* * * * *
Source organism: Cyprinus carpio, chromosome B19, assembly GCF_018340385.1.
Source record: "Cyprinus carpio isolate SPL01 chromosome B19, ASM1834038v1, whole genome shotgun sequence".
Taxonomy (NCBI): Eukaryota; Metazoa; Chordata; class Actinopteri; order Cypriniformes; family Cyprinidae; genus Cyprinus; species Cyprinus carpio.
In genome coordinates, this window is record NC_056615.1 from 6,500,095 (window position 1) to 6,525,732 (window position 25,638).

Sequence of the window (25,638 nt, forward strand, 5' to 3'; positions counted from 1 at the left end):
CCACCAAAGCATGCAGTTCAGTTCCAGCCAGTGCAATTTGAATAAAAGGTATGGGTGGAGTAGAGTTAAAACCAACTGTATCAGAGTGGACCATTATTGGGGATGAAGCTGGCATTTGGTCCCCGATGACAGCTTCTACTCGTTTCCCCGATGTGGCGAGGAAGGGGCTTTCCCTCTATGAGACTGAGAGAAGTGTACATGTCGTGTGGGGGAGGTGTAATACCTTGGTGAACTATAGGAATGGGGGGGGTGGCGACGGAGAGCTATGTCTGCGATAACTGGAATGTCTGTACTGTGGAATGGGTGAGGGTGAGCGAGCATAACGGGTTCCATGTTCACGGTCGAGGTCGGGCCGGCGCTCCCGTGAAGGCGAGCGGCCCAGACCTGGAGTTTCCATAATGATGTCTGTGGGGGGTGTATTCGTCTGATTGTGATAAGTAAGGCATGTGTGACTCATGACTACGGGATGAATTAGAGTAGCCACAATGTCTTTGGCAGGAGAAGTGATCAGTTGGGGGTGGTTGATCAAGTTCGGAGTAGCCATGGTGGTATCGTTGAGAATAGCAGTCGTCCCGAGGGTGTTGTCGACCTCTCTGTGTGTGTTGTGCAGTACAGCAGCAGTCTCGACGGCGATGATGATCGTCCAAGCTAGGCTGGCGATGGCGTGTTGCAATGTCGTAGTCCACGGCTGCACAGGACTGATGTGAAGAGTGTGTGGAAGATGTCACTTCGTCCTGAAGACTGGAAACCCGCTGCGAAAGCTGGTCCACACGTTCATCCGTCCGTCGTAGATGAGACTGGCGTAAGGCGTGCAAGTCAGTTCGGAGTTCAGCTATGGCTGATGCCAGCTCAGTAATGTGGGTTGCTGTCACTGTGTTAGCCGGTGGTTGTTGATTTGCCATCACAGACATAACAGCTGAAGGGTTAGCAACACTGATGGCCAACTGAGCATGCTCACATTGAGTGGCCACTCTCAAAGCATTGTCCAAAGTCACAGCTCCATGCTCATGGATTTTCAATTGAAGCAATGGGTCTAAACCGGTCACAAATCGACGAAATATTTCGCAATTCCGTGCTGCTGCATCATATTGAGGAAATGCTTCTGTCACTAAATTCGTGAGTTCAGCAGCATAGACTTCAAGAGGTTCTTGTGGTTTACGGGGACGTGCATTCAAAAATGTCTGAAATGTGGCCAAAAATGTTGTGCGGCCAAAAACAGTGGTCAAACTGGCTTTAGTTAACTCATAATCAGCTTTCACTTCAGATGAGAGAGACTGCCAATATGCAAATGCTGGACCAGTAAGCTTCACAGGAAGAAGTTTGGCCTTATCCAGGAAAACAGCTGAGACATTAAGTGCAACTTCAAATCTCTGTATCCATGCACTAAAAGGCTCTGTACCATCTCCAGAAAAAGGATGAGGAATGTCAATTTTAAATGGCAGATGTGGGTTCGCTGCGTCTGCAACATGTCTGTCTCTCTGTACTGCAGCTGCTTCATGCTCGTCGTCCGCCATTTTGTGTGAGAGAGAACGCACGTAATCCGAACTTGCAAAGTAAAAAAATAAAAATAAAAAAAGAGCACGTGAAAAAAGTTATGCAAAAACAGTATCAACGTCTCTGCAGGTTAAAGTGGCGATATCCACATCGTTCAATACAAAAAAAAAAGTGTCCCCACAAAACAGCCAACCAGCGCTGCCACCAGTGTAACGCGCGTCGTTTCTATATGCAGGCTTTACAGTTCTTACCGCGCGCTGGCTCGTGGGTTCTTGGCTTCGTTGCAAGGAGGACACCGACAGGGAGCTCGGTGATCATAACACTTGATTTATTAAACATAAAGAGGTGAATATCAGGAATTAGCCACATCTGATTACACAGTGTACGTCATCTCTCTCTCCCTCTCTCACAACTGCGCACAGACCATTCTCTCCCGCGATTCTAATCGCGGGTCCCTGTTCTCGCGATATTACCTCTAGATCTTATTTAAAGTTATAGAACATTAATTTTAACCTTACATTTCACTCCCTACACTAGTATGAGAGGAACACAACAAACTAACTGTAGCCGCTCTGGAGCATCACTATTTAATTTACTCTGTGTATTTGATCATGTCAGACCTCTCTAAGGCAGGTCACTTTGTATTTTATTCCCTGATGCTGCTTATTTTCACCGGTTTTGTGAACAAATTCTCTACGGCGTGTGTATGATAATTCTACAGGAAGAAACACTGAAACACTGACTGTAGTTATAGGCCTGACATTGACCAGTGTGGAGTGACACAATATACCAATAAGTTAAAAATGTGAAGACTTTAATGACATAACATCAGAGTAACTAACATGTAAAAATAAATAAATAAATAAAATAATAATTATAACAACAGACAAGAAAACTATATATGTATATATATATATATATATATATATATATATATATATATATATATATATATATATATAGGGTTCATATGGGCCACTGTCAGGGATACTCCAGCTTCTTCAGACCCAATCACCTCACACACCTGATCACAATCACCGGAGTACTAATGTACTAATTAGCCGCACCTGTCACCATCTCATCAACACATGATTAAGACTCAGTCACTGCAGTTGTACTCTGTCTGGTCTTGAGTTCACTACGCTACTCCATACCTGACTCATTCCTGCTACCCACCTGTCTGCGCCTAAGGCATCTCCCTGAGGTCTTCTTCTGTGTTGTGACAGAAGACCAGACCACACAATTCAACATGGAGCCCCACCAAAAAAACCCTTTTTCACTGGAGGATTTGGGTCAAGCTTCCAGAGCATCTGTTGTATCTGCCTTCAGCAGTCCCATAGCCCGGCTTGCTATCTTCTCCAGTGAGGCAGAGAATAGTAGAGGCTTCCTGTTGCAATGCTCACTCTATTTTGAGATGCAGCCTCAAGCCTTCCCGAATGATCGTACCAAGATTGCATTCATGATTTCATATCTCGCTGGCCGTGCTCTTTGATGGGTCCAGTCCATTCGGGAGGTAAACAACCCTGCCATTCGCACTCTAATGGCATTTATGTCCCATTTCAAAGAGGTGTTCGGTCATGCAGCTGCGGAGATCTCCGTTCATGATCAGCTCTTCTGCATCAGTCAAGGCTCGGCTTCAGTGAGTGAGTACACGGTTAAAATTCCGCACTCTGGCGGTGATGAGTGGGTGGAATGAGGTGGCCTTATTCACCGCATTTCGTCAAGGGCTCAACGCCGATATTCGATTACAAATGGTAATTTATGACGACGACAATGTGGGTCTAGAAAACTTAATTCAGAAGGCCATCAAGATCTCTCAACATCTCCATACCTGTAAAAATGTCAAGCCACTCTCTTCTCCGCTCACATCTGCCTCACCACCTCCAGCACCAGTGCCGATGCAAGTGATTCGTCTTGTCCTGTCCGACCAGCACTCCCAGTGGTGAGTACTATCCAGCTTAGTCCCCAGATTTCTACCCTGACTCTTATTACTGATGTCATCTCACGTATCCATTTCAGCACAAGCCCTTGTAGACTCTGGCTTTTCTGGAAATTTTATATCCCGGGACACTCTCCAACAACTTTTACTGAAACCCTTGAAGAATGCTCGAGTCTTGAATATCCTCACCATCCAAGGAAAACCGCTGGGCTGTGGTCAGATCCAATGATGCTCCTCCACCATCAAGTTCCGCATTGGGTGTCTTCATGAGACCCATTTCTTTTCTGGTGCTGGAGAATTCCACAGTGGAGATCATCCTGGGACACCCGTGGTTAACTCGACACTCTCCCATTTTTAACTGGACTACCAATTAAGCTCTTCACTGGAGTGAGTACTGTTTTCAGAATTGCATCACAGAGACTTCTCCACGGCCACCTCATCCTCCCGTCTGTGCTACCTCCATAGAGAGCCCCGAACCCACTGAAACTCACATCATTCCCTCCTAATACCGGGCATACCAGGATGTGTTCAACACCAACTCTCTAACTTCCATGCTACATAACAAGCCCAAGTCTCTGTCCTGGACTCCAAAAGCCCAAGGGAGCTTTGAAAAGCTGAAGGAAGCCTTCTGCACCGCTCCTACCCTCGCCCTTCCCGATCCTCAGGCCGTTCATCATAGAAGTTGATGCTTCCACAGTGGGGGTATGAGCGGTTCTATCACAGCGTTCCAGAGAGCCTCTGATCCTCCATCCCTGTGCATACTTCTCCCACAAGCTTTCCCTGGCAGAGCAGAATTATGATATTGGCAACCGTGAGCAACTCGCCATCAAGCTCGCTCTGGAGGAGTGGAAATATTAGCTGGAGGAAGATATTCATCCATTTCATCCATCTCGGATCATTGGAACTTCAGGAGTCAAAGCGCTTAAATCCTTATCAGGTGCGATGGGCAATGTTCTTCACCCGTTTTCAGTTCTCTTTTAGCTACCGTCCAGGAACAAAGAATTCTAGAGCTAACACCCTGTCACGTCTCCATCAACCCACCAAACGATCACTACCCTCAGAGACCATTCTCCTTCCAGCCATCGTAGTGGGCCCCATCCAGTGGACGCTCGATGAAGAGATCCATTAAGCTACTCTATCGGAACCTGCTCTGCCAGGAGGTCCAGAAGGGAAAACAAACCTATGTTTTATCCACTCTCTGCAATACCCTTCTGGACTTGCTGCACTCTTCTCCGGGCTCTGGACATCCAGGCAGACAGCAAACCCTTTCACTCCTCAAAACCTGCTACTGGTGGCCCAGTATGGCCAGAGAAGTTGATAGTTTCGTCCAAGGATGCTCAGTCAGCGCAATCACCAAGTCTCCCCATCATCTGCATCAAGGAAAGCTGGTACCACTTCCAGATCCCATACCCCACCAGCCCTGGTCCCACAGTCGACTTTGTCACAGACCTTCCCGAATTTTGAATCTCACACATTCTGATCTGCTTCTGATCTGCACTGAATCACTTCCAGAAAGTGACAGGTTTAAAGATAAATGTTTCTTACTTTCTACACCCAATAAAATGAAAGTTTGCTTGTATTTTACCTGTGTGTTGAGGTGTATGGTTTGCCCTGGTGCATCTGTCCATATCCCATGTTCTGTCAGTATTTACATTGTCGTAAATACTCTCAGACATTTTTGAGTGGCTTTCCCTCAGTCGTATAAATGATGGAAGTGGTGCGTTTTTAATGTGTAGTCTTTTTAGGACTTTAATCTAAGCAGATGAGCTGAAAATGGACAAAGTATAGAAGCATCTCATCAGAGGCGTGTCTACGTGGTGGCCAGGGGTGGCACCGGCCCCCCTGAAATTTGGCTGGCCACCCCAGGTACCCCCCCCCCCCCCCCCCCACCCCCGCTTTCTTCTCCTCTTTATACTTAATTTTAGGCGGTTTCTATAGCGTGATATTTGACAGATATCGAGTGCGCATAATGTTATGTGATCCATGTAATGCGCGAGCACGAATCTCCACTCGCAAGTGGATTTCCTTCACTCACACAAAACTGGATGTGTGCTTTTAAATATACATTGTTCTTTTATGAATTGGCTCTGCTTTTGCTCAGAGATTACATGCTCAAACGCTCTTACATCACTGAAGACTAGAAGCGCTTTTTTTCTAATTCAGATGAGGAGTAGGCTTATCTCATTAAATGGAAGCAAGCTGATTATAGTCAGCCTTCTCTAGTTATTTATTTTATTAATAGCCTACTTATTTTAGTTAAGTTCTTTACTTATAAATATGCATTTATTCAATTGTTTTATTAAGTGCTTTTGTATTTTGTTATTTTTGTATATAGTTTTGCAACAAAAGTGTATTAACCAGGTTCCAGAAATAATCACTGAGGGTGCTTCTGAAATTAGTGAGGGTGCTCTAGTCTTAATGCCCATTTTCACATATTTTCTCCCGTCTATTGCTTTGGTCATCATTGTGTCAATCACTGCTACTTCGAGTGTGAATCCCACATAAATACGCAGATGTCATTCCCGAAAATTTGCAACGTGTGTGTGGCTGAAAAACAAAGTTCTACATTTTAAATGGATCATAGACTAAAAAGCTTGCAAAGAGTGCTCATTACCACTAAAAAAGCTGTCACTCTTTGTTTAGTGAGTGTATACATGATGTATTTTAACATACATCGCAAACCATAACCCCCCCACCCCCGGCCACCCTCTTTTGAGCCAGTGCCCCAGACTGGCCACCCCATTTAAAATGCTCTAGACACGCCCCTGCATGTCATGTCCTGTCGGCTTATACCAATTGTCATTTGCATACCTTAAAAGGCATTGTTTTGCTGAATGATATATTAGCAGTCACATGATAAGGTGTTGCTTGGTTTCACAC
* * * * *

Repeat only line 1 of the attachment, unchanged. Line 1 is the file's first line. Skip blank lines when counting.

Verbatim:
Source organism: Cyprinus carpio, chromosome B19, assembly GCF_018340385.1.